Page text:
For Mark Richt, he might have to go bang his head against the wall a few times after every game. He's had injuries and suspensions and even NCAA issues thrown his way but there's still no getting around the fact that this is a good group of players who haven't lived up to expectations. Just when it seemed like Georgia was about to break through, they'd commit a big error. The good news is it looked like freshman running back Isaiah Crowell got going, rushing for 118 yards and a touchdown after breaking a few nice runs into the open field. But even as he took two steps forward, his fumble at midfield that Stephon Gilmore returned to the red zone was a step back. He's still a little behind in pass protection but the flashes he showed reminded everybody, coaches included, why he was so highly recruited out of high school.

The biggest thing that Richt can do next week is get his team to have fun against Coastal Carolina. There will be no avoiding hearing about his job status as the heat was turned up even higher after the loss - he has to get his team refocused before starting the heart of their SEC schedule. Get everybody involved, call some trick plays, something - anything - to get his team focused on having fun playing football instead of worrying about him. He can't eliminate all the distractions but he can get his team to buy back in week-by-week. The schedule is manageable enough that they could conceivably go 10-2 this year - more than enough to quiet critics for a few more months. The Bulldogs are talented but lost to two teams they should have to fall to 0-2 for the first time since 1996.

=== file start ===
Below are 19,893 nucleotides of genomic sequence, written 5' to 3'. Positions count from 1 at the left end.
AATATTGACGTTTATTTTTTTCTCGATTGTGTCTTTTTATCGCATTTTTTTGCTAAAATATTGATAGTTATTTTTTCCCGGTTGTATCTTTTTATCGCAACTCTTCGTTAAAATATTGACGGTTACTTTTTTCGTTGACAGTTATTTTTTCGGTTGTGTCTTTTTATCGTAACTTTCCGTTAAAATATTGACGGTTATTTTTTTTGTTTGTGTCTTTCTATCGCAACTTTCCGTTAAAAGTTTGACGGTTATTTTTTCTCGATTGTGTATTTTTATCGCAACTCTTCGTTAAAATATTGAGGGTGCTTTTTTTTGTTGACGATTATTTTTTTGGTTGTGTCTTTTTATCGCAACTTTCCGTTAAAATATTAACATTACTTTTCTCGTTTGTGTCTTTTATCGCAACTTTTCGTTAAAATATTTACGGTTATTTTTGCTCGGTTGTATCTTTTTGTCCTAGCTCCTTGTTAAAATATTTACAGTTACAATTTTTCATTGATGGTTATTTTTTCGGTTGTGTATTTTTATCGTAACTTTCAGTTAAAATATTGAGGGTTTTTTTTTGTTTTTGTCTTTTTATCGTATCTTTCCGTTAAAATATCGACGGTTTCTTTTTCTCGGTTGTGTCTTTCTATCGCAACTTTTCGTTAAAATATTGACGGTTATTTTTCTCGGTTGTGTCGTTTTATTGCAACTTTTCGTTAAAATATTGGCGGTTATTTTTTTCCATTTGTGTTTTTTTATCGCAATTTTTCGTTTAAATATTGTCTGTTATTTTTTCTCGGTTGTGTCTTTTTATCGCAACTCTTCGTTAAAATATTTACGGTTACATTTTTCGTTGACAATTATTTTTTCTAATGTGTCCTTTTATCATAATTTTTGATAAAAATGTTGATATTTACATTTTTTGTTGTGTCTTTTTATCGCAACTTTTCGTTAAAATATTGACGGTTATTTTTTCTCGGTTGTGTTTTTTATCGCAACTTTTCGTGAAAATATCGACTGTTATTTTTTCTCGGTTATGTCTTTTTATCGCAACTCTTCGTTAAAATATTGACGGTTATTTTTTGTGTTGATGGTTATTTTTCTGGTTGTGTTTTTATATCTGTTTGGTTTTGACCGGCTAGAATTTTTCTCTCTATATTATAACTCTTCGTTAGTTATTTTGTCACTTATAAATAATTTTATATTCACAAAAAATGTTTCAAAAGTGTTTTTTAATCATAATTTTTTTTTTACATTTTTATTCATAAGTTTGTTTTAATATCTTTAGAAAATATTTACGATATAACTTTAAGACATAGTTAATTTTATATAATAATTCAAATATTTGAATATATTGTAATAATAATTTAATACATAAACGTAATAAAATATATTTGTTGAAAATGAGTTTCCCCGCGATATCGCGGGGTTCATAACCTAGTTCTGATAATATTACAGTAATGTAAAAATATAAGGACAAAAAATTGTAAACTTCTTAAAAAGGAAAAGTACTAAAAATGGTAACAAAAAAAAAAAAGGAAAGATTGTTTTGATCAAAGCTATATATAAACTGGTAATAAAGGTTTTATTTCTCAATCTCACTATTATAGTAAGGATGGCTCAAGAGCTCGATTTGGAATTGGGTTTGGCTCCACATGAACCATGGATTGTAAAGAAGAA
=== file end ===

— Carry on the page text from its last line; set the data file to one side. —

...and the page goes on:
Now the trick is winning out using their own talented roster. No easy task but one that can certainly happen.

Stat of the week

If I had to take someone to Vegas with me, I just might select Gene Chizik. All he seems to do is give heart attack to the Auburn faithful and win last second games. The Tigers pulled off the upset this week against Mississippi State thanks to a goal line stand that kept quarterback Chris Relf out of the end zone by inches to preserve a 41-34 win at home.

"We'd prefer to win football games a lot different than we are, but there's something to be said when you can fight down to the end when it doesn't look good and still win the game," Chizik said after the game.

While the head coach certainly would prefer a less stressful ending to games, he might need to get used to them if his team is to keep winning. After taking nearly two hours just to play the first half against the Bulldogs, I was digging around looking for the total game time but managed to find an even more eye-popping stat.

Auburn's offense has averaged 56.5 plays during their first two games while the defense has averaged 90.5 snaps per game. Yes, the defense is almost literally on the field twice as long the offense. For a young team with issues on both sides of the ball, that's an uh-oh.

For comparison's sake, Arkansas has averaged 74.5 plays on offense and 57.5 on defense during their light non-conference schedule. Only two SEC teams have average more than 70 snaps on defense, and just six teams nationally have their defense on the field for more than 80 plays a game. No one even approaches 90 defensive plays a game. The national average for number of plays on defense is 67.3 and 68.8 on offense.

Up against that little issue, it's almost shocking Auburn's 2-0 but they are thanks to some late game heroics. Whether this is a serious flaw of just the byproduct of two crazy games remains to be seen but, bottom-line, Chizik needs to make some adjustments.